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The Lizard and the Lime Butterfly

on 26th March 2016

“Have you seen a lizard and a butterfly in the same video?” asked Lilian Sng.

The Changeable Lizard (Calotes versicolor) was on the Lantana (Lantana camara) bush first. Then the Lime Butterfly (Papilio demoleus malayanus) flew in to feed on the nectar of the flowers.

LimeButterfly [LilianSng]

Both the lizard and the butterfly appeared to coexist, with the former eventually moving away. It did not try to predate on the butterfly. It can be because the opportunity failed to materialise. The butterfly was way beyond the reach of the lizard – at the ends of the branches rather than on a branch.

CHangeableLizard [LilianSng]

Next time perhaps…

Lilian Sng
Singapore
14th February 2016

If you like this post please tap on the Like button at the left bottom of page. Any views and opinions expressed in this article are solely those of the authors/contributors, and are not endorsed by the Lee Kong Chian Natural History Museum (LKCNHM, NUS) or its affiliated institutions. Readers are encouraged to use their discretion before making any decisions or judgements based on the information presented.

YC Wee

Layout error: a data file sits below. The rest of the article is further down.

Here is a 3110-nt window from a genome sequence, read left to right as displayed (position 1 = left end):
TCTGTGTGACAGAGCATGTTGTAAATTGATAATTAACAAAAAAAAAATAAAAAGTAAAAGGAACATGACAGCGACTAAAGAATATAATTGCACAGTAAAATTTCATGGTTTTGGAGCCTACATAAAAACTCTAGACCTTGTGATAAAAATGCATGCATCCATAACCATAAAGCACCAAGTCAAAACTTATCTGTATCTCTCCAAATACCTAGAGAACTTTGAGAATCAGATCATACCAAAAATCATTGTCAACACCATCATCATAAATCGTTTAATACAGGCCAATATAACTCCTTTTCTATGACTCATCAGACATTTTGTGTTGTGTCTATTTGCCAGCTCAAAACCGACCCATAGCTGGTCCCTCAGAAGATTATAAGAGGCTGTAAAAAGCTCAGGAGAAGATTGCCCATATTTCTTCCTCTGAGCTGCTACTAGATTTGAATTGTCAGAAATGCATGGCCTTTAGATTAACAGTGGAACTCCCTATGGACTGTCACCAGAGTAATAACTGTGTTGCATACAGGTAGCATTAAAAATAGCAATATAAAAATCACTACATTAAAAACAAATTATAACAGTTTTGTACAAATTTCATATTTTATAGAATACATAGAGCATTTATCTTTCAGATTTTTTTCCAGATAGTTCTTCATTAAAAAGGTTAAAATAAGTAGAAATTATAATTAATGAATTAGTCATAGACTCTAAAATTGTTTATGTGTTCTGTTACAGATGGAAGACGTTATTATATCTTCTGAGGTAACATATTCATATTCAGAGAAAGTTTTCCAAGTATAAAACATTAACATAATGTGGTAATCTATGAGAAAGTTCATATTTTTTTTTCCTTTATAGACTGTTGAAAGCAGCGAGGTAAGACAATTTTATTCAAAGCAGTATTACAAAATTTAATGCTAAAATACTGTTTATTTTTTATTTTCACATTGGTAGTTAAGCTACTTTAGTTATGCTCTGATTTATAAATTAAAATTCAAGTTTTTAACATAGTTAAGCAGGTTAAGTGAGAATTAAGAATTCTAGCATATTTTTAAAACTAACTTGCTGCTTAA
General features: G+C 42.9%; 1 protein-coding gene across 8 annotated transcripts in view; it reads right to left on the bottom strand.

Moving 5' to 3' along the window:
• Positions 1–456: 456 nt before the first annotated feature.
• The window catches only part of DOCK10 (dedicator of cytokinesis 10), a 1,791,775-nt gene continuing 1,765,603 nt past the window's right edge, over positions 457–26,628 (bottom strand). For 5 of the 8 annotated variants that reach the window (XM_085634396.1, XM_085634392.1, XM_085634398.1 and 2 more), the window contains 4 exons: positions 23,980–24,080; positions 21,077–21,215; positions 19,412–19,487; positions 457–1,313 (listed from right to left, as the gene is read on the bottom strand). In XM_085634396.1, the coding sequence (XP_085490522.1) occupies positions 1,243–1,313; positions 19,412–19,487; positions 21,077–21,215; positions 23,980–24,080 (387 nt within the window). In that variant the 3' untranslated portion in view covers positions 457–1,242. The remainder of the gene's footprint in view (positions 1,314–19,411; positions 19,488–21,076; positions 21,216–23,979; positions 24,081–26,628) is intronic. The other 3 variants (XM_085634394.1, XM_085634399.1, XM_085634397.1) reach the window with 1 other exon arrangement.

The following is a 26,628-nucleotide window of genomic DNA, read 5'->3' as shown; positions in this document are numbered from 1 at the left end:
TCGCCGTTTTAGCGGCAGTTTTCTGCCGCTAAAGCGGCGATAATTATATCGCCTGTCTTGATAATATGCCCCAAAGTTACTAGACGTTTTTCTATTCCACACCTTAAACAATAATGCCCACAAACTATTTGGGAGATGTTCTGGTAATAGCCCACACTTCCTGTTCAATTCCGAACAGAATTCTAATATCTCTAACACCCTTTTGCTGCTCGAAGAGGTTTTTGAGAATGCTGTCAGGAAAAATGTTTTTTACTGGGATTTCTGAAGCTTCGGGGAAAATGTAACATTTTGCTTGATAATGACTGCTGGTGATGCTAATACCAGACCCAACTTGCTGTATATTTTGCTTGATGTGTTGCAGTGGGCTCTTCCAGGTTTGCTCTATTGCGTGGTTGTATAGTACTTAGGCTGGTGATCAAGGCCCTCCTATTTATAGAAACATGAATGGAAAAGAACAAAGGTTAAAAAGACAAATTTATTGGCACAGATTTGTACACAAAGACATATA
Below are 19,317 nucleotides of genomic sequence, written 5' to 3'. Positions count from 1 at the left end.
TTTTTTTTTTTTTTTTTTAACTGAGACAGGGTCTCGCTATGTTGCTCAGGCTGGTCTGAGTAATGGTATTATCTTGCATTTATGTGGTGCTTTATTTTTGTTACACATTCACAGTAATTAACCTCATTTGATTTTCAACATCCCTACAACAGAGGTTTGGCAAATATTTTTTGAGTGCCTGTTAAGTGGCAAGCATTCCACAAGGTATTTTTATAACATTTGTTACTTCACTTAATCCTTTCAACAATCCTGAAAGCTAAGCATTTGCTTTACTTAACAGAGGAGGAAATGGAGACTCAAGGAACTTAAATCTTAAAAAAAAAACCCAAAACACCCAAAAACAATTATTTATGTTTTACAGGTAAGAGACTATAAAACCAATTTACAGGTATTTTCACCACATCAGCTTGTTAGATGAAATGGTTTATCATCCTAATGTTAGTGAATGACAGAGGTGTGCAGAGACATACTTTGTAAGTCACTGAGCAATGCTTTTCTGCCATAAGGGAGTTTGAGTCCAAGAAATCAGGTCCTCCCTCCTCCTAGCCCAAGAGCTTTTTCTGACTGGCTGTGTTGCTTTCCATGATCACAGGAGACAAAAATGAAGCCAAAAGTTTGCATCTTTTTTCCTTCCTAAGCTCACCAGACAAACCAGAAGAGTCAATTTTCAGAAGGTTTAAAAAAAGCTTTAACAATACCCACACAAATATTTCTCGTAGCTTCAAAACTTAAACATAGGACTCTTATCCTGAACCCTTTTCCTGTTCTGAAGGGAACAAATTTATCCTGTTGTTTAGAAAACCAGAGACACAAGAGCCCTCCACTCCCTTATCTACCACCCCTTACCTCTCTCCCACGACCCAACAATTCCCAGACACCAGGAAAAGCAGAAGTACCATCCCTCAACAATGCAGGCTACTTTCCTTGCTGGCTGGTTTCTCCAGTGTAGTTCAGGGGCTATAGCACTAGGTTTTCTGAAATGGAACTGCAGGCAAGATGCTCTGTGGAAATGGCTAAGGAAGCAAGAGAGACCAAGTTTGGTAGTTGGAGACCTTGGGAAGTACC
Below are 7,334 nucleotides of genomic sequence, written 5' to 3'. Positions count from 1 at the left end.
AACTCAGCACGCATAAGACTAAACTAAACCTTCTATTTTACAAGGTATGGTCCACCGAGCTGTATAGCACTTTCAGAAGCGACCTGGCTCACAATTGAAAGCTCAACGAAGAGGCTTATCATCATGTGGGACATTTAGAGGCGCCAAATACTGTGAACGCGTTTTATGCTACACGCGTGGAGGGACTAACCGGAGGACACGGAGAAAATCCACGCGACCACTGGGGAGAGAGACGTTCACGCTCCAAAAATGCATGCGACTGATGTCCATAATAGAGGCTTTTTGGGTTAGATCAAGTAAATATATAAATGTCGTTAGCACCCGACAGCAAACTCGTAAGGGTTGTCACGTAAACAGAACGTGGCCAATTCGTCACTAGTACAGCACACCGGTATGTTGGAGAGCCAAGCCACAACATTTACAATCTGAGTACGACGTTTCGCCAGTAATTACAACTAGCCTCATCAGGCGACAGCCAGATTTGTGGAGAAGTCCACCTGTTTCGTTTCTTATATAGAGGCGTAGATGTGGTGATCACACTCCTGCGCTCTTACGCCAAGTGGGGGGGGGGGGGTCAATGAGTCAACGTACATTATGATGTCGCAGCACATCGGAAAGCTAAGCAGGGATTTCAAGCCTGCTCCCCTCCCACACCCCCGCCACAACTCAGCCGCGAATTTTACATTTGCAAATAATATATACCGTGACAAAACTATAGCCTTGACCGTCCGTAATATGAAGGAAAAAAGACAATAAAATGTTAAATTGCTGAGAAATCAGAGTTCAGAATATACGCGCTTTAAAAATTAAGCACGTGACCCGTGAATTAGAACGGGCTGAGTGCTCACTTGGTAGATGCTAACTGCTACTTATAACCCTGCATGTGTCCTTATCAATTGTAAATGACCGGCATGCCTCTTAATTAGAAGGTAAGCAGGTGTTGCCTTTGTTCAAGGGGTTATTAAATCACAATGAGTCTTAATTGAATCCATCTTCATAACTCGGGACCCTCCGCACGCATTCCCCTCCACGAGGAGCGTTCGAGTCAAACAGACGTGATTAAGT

Dr Wee played a significant role as a green advocate in Singapore through his extensive involvement in various organizations and committees: as Secretary and Chairman for the Malayan Nature Society (Singapore Branch), and with the Nature Society (Singapore) as founding President (1978-1995). He has also served in the Nature Reserve Board (1987-1989), Nature Reserves Committee (1990-1996), National Council on the Environment/Singapore Environment Council (1992-1996), Work-Group on Nature Conservation (1992) and Inter-Varsity Council on the Environment (1995-1997). He is Patron of the Singapore Gardening Society and was appointed Honorary Museum Associate of the Lee Kong Chian Natural History Museum (LKCNHM) in 2012. In 2005, Dr Wee started the Bird Ecology Study Group. With more than 6,000 entries, the website has become a valuable resource consulted by students, birdwatchers and researchers locally and internationally. The views and opinions expressed in this article are his own, and do not represent those of LKCNHM, the National University of Singapore or its affiliated institutions.

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